Alcohol sale trial ‘absolutely the wrong thing to do’ – football policing chief
Football’s policing chief says there is “no evidence base” to support a trial allowing the sale of alcohol at top-level matches.
The fan-led review, chaired by Conservative MP Tracey Crouch, recommended last November that a series of small-scale pilots allowing the sale of alcohol in sight of the pitch should take place at a selection of National League and League Two clubs.
Currently, it is illegal for fans to drink in their seat or in the stands from the fifth tier National League upwards.
The recommendation comes against the backdrop of rising disorder, with data published by the Home Office on Thursday showing football-related arrests at their highest level in eight years last season while incidents of disorder were reported at 53 per cent of all regulated matches in England and Wales in that campaign.
Chief Constable Mark Roberts, the National Police Chiefs’ Council lead for football policing, says alcohol is a “perennial driver” of poor behaviour in football and wider society and he remains vehemently opposed to any pilot taking place.
“I’ve been very consistent, I’ve never thought it was appropriate,” he told the PA news agency.
“We have a relationship with alcohol in this country which leads to poor behaviour. I’ve been unequivocal in my statements and in my representations to Government that (a pilot) is absolutely the wrong thing to do.
“I question the evidence that underpins the recommendation from the Crouch review. What is the evidence base? When you speak to fans, the vast majority I speak to are generally pretty happy with having a drink before the game, at half-time and after the game.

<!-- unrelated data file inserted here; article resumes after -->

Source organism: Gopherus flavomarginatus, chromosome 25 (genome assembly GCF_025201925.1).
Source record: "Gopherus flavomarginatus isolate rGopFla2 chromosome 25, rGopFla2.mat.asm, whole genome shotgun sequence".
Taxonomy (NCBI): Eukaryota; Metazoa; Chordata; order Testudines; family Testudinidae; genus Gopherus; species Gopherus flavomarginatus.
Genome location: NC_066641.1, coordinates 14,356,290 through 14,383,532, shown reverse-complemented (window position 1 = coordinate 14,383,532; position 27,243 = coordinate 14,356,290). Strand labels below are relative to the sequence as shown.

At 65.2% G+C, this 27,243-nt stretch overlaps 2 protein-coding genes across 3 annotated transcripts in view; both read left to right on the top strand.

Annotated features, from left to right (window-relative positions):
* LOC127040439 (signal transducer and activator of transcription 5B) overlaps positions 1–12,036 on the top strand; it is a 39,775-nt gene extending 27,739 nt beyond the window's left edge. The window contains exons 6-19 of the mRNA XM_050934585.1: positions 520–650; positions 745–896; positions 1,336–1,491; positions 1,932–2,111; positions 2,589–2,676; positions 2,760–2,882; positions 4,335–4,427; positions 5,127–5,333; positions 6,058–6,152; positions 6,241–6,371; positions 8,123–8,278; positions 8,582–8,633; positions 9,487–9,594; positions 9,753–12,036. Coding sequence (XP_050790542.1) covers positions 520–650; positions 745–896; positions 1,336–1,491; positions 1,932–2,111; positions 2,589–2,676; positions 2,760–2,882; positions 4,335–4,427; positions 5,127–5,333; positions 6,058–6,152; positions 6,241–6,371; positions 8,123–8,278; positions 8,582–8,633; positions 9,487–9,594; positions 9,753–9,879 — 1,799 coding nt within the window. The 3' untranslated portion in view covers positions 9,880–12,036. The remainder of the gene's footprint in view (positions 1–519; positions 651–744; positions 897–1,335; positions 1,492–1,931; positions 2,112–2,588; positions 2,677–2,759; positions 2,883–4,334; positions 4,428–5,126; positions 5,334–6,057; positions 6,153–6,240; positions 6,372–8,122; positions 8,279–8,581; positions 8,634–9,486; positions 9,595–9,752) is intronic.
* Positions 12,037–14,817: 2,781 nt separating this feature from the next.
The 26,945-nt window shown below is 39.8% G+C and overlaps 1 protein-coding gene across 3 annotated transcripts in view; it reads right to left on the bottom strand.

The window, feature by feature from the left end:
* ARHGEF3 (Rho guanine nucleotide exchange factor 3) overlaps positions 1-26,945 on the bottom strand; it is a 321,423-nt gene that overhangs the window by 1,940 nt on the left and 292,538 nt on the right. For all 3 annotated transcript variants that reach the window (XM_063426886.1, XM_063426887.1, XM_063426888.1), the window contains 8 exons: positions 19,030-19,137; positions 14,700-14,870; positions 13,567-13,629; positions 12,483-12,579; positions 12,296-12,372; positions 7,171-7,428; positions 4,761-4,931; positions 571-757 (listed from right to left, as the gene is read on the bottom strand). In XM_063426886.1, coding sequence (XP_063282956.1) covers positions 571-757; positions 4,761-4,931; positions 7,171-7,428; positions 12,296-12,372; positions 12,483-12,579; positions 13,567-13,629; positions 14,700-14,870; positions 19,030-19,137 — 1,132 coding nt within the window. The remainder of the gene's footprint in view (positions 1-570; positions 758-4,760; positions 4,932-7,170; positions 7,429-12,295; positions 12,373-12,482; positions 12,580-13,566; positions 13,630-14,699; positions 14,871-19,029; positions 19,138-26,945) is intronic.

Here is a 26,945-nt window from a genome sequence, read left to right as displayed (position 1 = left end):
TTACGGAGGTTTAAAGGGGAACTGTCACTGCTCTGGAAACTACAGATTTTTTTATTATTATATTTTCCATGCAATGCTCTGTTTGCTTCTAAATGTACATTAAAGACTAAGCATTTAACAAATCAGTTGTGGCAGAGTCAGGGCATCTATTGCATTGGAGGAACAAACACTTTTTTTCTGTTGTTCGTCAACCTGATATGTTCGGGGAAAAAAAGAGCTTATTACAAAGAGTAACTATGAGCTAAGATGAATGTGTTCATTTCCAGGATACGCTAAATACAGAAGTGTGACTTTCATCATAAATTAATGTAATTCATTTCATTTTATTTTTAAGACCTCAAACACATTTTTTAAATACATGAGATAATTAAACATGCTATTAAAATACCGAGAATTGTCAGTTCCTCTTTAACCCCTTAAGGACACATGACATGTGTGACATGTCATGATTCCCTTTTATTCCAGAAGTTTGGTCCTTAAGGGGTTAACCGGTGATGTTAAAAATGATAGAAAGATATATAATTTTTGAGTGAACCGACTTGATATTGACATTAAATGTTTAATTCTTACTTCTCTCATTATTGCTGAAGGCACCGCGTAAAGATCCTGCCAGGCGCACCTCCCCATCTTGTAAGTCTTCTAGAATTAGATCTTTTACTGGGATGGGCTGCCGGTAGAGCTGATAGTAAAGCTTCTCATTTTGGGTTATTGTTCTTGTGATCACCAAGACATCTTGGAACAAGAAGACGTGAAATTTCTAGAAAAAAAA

“If you can’t go 45 minutes without a drink you’ve probably got a problem.
“And actually just the mechanics of it – if you’re a fan in a seat and people are constantly coming past you with drinks, then going to the toilet…
“We’ve seen the bizarre habit of throwing £8 pints in the air when people score – that’s just going to cause aggravation.
“I see no evidence base for it, I don’t see a massive clamour for it. I think the situation we’ve got is perfectly acceptable and I remain absolutely opposed to any relaxation of alcohol in football.”
In April the Government accepted the fan-led review’s recommendation to review the Sporting Events (Control of Alcohol) Act 1985 which prohibits the sale of alcohol in sight of the pitch.
“The Government recognises the potential commercial benefits that a change in this regard could bring for clubs, particularly lower down the football pyramid, but this must be balanced against wider fan safety considerations,” the response document said.
It also noted however that the Baroness Casey review into the chaos at the Euro 2020 final at Wembley last year had identified alcohol consumption as a “key driver” of the anti-social behaviour.
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